Atapin, aka: Ātāpin; 3 Definition(s)


Atapin means something in Hinduism, Sanskrit, Buddhism, Pali. If you want to know the exact meaning, history, etymology or English translation of this term then check out the descriptions on this page. Add your comment or reference to a book if you want to contribute to this summary article.

In Hinduism

Katha (narrative stories)

Atapin in Katha glossary... « previous · [A] · next »

Ātāpin (आतापिन्) is the name of a Daitya, according to the Kathāsaritsāgara, chapter 106. Accordingly, as price Naravāhanadatta reflected: “... long ago, when the Daitya Ātāpin was impeding the creation of Brahmā, that god employed the artifice of sending him to Nandana, saying to him, ‘Go there and see a very curious sight,’ and when he got there he saw only the foot of a woman, which was of wonderful beauty; and so he died from an insane desire to see the rest of her body”.

The Kathāsaritsāgara (‘ocean of streams of story’), mentioning Ātāpin, is a famous Sanskrit epic story revolving around prince Naravāhanadatta and his quest to become the emperor of the vidyādharas (celestial beings). The work is said to have been an adaptation of Guṇāḍhya’s Bṛhatkathā consisting of 100,000 verses, which in turn is part of a larger work containing 700,000 verses.

Source: Wisdom Library: Kathāsaritsāgara
Katha book cover
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Katha (कथा, kathā) refers to narrative Sanskrit literature often inspired from epic legendry (itihasa) and poetry (mahākāvya). Some Kathas reflect socio-political instructions for the King while others remind the reader of important historical event and exploits of the Gods, Heroes and Sages.

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Languages of India and abroad

Pali-English dictionary

Atapin in Pali glossary... « previous · [A] · next »

Ātāpin, (adj.) (fr. ātāpa, cp. BSk. ātāpin Av. Ś I. 233; II, 194 = Divy 37; 618) ardent, zealous, strenuous, active D. III, 58, 76 sq. , 141 (+ sampajāna), 221, 276; M. I, 22, 56, 116, 207, 349; II, 11; III, 89, 128, 156; S 113, 117 sq. , 140, 165; II, 21, 136 sq. ; III, 73 sq. ; IV, 37, 48, 54, 218; V, 165, 187, 213; A. II, 13 sq. ; III 38, 100 sq. ; IV, 29, 177 sq. , 266 sq. , 300, 457 sq. ; V, 343 sq. ; Sn. 926; Nd1 378; It. 41, 42; Vbh. 193 sq. ; Miln. 34, 366; Vism. 3 (= viriyavā); DhA. I, 120; SnA 157, 503.—Freq. in the formula of Arahantship “eko vūpakaṭṭho appamatto ātāpī pahitatto": see arahant II. B. See also satipaṭṭhāna. ‹-› Opp. anātāpin S. II, 195 sq. ; A. II, 13; It. 27 (+ anottappin). (Page 98)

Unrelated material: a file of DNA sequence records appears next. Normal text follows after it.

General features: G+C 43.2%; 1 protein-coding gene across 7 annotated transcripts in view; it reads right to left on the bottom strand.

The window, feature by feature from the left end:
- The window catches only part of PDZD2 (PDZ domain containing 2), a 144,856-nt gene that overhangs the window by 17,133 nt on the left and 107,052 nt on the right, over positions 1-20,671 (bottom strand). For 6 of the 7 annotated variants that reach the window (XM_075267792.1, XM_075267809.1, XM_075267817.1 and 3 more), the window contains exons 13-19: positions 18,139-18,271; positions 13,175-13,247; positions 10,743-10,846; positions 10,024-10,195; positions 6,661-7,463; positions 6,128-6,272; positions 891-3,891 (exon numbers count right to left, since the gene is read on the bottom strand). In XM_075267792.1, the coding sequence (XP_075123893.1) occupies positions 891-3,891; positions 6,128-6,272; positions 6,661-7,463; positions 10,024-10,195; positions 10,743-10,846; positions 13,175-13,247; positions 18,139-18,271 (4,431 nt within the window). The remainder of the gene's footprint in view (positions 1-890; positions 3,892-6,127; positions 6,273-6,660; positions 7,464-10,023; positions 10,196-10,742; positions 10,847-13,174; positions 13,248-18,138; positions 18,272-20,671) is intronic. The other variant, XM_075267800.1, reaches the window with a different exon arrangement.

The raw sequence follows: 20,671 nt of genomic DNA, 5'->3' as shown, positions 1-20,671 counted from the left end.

Source: Sutta: The Pali Text Society's Pali-English Dictionary
Pali book cover
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Pali is the language of the Tipiṭaka, which is the sacred canon of Theravāda Buddhism and contains much of the Buddha’s speech. Closeley related to Sanskrit, both languages are used interchangeably between religions.

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Sanskrit-English dictionary

Ātāpin (आतापिन्).—Name of a bird, a kite, falcon (Falco Cheela; Mar. ghāra).

See also (synonyms): ātāyin.

Source: DDSA: The practical Sanskrit-English dictionary
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Sanskrit, also spelled संस्कृतम् (saṃskṛtam), is an ancient language of India commonly seen as the grandmother of the Indo-European language family. Closely allied with Prakrit and Pali, Sanskrit is more exhaustive in both grammar and terms and has the most extensive collection of literature in the world, greatly surpassing its sister-languages Greek and Latin.

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Relevant definitions

Search found 2 related definition(s) that might help you understand this better. Below you will find the 15 most relevant articles:

Ātāyin (आतायिन्).—Name of a bird, a kite, falcon (Falco Cheela; Mar. ghāra).See also (synonyms)...
Viriyavant, (adj.) (viriya+vant) energetic A. I, 236; Sn. 528, 531 (four-syllabic), 548 (three...

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